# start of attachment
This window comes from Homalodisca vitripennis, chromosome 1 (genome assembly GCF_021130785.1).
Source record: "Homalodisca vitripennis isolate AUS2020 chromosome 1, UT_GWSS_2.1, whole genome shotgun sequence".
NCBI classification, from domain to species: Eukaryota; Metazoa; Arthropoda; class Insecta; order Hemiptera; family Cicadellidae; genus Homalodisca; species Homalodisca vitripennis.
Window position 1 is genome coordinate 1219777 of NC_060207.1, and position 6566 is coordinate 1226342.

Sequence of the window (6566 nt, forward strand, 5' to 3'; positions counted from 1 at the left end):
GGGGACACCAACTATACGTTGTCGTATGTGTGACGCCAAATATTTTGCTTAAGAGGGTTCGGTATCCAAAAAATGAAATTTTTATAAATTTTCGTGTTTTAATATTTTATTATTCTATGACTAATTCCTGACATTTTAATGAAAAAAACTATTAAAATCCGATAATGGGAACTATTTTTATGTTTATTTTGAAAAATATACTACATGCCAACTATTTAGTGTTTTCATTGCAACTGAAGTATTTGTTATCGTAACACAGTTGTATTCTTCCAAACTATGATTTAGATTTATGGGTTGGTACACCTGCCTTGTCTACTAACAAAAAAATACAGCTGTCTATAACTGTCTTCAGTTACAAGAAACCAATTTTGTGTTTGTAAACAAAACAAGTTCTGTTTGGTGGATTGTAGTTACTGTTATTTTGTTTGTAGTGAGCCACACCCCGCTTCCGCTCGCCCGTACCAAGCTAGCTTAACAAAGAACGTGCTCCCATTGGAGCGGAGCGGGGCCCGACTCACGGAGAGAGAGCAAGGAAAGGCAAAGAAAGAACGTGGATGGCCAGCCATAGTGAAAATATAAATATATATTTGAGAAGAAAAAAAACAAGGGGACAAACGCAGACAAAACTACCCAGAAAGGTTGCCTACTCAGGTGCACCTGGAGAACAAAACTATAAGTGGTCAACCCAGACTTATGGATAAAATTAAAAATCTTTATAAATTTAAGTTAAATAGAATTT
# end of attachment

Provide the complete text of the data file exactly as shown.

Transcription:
This window comes from Homalodisca vitripennis, chromosome 1 (genome assembly GCF_021130785.1).
Source record: "Homalodisca vitripennis isolate AUS2020 chromosome 1, UT_GWSS_2.1, whole genome shotgun sequence".
NCBI classification, from domain to species: Eukaryota; Metazoa; Arthropoda; class Insecta; order Hemiptera; family Cicadellidae; genus Homalodisca; species Homalodisca vitripennis.
Window position 1 is genome coordinate 1219777 of NC_060207.1, and position 6566 is coordinate 1226342.

Sequence of the window (6566 nt, forward strand, 5' to 3'; positions counted from 1 at the left end):
GGGGACACCAACTATACGTTGTCGTATGTGTGACGCCAAATATTTTGCTTAAGAGGGTTCGGTATCCAAAAAATGAAATTTTTATAAATTTTCGTGTTTTAATATTTTATTATTCTATGACTAATTCCTGACATTTTAATGAAAAAAACTATTAAAATCCGATAATGGGAACTATTTTTATGTTTATTTTGAAAAATATACTACATGCCAACTATTTAGTGTTTTCATTGCAACTGAAGTATTTGTTATCGTAACACAGTTGTATTCTTCCAAACTATGATTTAGATTTATGGGTTGGTACACCTGCCTTGTCTACTAACAAAAAAATACAGCTGTCTATAACTGTCTTCAGTTACAAGAAACCAATTTTGTGTTTGTAAACAAAACAAGTTCTGTTTGGTGGATTGTAGTTACTGTTATTTTGTTTGTAGTGAGCCACACCCCGCTTCCGCTCGCCCGTACCAAGCTAGCTTAACAAAGAACGTGCTCCCATTGGAGCGGAGCGGGGCCCGACTCACGGAGAGAGAGCAAGGAAAGGCAAAGAAAGAACGTGGATGGCCAGCCATAGTGAAAATATAAATATATATTTGAGAAGAAAAAAAACAAGGGGACAAACGCAGACAAAACTACCCAGAAAGGTTGCCTACTCAGGTGCACCTGGAGAACAAAACTATAAGTGGTCAACCCAGACTTATGGATAAAATTAAAAATCTTTATAAATTTAAGTTAAATAGAATTT